Even if OutKast's Big Boi weren't in the cast for added credibility, ATL evokes its Atlanta setting so vividly that it couldn't be mistaken for any other place. Making his feature debut after cutting his teeth in high-profile music videos (Jay-Z, Nas, and Alicia Keys are among his clients), director Chris Robinson presents a virtual travelogue of the city: Moving from the slums of Mechanicsville to the mansions of Bucktown and everywhere between, he captures the lives of four black teenagers as they hang out in Waffle Houses and Krystal restaurants, spend Sunday nights at the skating rink, and, of course, deal with the overwhelming heat, which bears down in a sticky haze that makes the air feel wet. Getting the milieu right takes the film halfway home, but it doesn't go much further—it's dogged by a script that traffics in coming-of-age clichés like a li'l Boyz N The Hood.
Sporting a hard look that melts as easily as an ice-cream scoop in the Georgia sun, Tip "T.I." Harris stars as a levelheaded high-schooler who had to grow up fast after his parents died in a car accident. He and his troublemaking little brother Evan Ross Naess (nicknamed "Jellybean" because he's hard on the outside and soft in the center) live in a shabby Mechanicsville home with their uncle Mykelti Williamson, a man so cheap that he rations the cereal. Fronting a good-natured crew that includes a future Ivy Leaguer (Jackie Long) and a transplanted Brooklynite (Albert Daniels), Harris and his buddies live for Sunday nights, when they cruise for girls at the roller rink and pit their skills against rival skating gangs. With graduation on the horizon and his prospects uncertain, Harris gets some encouragement from Lauren London, a pretty girl who praises his hidden artistic talent, but hides a secret that could upend their relationship. Meanwhile, Naess starts working for a dangerous drug pusher (Big Boi) and quickly gets in over his head.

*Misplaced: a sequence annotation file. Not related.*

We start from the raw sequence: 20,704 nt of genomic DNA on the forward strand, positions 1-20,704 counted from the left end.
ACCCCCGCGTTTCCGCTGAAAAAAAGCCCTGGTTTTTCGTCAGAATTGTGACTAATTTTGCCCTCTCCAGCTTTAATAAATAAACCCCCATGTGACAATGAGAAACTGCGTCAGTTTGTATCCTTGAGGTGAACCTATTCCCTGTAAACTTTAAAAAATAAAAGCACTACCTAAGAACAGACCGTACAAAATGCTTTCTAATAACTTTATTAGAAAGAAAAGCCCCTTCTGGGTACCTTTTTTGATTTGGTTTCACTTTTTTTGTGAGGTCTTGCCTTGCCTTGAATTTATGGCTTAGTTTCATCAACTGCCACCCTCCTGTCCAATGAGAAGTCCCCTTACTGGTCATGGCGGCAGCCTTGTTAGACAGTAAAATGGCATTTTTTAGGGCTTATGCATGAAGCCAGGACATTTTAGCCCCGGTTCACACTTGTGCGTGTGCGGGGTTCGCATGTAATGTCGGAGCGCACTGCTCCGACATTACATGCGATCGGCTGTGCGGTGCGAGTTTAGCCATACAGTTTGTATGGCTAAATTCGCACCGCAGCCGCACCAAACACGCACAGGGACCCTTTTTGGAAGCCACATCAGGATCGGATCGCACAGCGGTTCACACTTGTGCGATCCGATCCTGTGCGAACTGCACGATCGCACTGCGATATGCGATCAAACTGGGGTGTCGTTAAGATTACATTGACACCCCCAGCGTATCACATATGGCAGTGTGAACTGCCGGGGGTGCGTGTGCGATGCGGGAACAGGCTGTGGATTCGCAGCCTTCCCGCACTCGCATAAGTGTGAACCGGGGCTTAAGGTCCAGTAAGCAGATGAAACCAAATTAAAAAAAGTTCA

Based on a story by Antwone Fisher, who turned his own life story into inspirational goo a few years ago, ATL deals crudely with the gap between wealth and poverty, and the obvious perils of getting mixed up in drugs and violence. Triumph over adversity is Fisher's stock in trade, but it soon becomes obvious that every storyline will head in that direction, with all the road-bumps, major or minor, smoothed out by a tacked-on resolution in the final minutes. For a while, it seems like ATL is gearing up for a skating showdown between various gangs, each decked out in colorful style à la The Warriors, but the movie has so much narrative business to wrap up that it drops the idea altogether. Ultimately, the film could stand to be more inconsequential, because whenever anything happens to move the story along, it immediately loses its laid-back Southern charm.